The story of Sue Bird and Lauren Jackson in Russia playing for Spartak and (eccentric?) owner Shabtai von Kalmanovic has been relatively well-trod over the last couple of years, but Alexander Wolff's feature in the current issue of Sports Illustrated (with Florida QB Tim Tebow on the cover) reveals some further details while making von Kalmanovic the center of a look at sports in Russia and why the country's oligarchs have invested so much money in sports.
With von Kalmanovic in particular, that translates into care for his players that goes above and beyond the norm.
"Don't ever sneeze around him," says Bird. "He'll pull out five different medications. The way he treats us, it really makes you want to play hard."
While the article is available online, the magazine itself offers photos, including one of Bird, Jackson and Diana Taurasi with von Kalmanovic and part of his art collection.
What is interesting about Wolff's feature is that it largely glosses over the impact of the financial crisis, which put CSKA Moscow's future in jeopardy within the past month. A much more pessimistic perspective is offered by the International Herald Tribune.
The global financial crisis has forced many of Russia's professional sports teams to trim costs, bringing to a halt a spending spree that was fuelled by soaring oil and gas prices over the past few years.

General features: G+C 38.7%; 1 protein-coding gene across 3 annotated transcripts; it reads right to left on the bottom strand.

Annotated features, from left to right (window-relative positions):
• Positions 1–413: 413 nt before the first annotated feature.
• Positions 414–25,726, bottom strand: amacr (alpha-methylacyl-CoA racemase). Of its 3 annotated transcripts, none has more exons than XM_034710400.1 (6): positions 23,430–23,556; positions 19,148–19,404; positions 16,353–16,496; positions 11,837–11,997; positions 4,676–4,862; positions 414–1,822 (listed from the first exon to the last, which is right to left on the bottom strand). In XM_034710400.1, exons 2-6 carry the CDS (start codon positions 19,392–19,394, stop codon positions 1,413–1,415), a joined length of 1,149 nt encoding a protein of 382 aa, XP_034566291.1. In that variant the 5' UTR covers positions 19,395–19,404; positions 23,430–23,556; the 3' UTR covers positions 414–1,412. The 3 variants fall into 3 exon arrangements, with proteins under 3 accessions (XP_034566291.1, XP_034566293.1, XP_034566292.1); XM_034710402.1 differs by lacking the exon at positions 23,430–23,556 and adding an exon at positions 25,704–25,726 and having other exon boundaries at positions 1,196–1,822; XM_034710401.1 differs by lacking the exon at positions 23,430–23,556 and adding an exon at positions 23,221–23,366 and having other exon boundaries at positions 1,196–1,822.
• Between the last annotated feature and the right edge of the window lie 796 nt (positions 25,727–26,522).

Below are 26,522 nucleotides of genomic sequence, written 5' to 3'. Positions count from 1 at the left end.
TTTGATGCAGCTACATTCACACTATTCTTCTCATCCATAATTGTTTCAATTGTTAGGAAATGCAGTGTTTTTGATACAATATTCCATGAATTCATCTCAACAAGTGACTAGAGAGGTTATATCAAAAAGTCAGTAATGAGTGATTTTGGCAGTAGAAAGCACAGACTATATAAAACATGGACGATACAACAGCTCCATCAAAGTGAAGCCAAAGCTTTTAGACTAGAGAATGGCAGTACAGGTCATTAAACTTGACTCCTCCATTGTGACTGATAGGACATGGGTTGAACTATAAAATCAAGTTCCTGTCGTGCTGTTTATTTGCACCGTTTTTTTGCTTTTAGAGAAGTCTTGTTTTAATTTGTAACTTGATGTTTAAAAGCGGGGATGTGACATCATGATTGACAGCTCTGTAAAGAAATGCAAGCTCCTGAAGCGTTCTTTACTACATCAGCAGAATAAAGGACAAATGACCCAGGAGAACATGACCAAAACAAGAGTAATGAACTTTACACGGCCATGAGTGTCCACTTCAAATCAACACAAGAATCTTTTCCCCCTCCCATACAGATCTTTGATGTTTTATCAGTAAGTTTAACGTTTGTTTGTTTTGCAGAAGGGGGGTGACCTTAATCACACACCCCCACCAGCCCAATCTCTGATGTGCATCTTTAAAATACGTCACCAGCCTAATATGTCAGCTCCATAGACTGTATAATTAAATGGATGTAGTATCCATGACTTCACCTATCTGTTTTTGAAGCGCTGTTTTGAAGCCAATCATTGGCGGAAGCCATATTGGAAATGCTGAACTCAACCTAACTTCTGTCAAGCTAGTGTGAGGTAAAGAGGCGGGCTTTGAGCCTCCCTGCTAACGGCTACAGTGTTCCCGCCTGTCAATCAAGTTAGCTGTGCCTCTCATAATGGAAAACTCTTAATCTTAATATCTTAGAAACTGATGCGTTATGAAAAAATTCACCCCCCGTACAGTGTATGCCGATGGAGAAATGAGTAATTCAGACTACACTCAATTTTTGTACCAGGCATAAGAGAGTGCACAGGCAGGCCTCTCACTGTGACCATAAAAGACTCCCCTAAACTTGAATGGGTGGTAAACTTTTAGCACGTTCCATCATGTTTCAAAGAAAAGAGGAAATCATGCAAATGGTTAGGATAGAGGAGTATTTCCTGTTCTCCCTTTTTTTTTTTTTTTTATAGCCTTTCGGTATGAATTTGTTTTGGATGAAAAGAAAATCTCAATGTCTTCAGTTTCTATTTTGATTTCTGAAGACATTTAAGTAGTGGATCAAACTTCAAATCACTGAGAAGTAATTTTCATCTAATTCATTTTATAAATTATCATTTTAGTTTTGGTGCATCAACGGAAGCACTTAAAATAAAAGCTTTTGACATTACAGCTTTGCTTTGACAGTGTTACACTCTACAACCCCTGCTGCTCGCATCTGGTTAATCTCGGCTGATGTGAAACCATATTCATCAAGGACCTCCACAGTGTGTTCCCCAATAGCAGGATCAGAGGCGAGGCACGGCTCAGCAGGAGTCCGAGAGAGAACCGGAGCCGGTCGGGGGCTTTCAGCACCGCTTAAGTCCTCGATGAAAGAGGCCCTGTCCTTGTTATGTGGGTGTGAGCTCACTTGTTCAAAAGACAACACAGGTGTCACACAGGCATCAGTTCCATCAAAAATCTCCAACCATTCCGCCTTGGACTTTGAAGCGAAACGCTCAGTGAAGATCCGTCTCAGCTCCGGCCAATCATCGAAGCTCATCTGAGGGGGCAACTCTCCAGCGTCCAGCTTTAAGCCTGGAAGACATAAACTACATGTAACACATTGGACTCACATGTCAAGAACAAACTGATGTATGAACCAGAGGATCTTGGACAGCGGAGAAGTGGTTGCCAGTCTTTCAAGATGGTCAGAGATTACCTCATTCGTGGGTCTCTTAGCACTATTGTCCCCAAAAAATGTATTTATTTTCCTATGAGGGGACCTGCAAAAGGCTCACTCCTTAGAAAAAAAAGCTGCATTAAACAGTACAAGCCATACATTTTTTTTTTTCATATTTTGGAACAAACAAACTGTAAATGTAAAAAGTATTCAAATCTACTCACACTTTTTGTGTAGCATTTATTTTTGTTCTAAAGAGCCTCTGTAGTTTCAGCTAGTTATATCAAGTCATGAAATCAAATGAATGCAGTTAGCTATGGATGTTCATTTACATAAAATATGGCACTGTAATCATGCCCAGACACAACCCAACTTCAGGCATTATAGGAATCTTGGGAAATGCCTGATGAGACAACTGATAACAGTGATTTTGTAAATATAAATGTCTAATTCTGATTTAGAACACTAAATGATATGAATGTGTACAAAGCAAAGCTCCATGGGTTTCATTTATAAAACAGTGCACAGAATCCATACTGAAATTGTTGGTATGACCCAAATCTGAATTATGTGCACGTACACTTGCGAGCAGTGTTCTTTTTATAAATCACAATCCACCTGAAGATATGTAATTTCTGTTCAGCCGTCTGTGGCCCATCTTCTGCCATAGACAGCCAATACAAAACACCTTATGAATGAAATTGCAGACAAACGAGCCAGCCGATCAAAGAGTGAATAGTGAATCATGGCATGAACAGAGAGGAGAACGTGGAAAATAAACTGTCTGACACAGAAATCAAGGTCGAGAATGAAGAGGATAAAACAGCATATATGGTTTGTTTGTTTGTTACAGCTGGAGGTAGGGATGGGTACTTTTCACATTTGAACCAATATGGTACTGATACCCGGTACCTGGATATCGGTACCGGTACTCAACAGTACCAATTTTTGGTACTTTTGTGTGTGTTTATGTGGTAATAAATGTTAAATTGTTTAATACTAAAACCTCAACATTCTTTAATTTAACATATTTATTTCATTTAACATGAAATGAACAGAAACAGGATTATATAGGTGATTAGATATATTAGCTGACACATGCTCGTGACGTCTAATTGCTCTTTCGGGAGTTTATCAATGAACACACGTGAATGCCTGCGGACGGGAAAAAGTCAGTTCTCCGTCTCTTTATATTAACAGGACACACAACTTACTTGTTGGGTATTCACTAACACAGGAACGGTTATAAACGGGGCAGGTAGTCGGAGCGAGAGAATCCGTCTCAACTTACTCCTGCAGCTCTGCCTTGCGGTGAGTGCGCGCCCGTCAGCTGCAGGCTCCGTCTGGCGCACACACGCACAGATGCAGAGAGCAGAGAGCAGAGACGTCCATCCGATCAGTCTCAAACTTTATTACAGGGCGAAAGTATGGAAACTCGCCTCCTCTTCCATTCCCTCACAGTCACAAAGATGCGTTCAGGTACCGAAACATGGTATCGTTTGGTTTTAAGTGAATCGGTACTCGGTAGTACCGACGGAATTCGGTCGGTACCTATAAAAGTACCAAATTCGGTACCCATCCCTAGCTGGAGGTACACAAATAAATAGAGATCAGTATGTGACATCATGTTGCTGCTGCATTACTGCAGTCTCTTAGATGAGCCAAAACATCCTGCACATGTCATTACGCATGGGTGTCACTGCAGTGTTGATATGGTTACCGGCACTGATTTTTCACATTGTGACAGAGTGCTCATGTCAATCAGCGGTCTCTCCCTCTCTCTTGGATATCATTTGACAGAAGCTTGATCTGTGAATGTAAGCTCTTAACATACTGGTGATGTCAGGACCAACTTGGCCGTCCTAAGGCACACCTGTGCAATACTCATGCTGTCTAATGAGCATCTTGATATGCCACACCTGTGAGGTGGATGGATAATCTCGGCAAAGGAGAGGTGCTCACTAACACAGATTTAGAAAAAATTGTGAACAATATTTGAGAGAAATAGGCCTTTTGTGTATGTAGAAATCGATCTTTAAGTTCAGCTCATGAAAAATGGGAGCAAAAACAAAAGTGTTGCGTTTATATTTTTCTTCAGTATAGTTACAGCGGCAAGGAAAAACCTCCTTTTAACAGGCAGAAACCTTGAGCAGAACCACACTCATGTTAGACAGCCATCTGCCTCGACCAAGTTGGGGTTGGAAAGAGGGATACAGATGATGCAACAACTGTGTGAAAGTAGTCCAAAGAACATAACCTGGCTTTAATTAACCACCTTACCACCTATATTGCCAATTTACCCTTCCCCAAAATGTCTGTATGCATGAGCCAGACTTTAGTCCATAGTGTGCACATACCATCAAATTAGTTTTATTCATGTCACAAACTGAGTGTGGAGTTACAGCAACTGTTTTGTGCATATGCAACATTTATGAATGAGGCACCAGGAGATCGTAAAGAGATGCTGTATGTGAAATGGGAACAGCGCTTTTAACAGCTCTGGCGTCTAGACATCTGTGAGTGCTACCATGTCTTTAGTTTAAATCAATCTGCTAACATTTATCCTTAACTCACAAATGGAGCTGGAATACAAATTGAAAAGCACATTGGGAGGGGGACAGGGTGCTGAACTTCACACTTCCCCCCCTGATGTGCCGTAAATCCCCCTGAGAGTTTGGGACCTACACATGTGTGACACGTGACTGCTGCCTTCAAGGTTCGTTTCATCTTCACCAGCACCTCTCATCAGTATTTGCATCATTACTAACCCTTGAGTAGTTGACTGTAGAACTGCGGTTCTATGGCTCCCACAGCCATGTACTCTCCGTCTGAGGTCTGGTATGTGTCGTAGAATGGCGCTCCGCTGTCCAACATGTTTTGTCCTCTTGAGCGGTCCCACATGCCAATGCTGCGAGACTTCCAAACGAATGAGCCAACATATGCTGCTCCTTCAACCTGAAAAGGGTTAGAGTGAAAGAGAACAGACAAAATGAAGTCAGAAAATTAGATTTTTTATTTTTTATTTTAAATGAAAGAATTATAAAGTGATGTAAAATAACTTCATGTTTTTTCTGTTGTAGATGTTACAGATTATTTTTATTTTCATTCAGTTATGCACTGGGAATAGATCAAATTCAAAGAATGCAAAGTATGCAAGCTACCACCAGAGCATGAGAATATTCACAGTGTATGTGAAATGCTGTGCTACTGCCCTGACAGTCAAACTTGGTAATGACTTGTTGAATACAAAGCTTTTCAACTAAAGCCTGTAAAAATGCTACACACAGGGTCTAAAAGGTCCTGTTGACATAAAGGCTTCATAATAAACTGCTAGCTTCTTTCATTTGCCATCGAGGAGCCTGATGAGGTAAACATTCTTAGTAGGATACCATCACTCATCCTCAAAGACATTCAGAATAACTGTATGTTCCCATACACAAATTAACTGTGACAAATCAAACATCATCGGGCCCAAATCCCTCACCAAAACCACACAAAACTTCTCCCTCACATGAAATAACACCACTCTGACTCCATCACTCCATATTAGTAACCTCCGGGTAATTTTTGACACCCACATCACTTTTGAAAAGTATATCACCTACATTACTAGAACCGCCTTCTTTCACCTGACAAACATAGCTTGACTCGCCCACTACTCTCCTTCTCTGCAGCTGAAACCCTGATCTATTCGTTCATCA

Many of the country's top clubs in soccer, ice hockey and basketball are owned or sponsored by individuals or companies which have made their money from producing raw material such as oil and gas.
The crisis has forced big clubs to cut their budgets next year and threatened smaller ones with extinction unless they find other sources of income in the changing financial climate.
I suspect the reality of the situation, as it usually does, falls somewhere in between those two extremes.
Closer to home, Eric Williams of The News Tribune chatted with Karen Bryant about the Storm's future in the wake of last week's news about the Houston Comets, getting updates on offseason developments on and off the court. I think I was remiss last week with the Houston news not mentioning how lucky the Storm is to have a committed local ownership group that has made the transition to being an indepent organization as smooth as possible.
Also, Seattle Times sports columnist Jerry Brewer points out that when people say 2008 has been a terrible year for Seattle sports, that's largely only true of the men's teams. The women, including the Storm, have shined throughout the year.
Lastly, exciting news from Australia. Former Storm assistant Carrie Graf has been named head coach of the Opals National Team through the 2012 London Olympics, a dream job for her. Graf will attempt to guide the Aussies to an upset of the U.S. and a breakthrough after three consecutive losses to the Americans in the finals.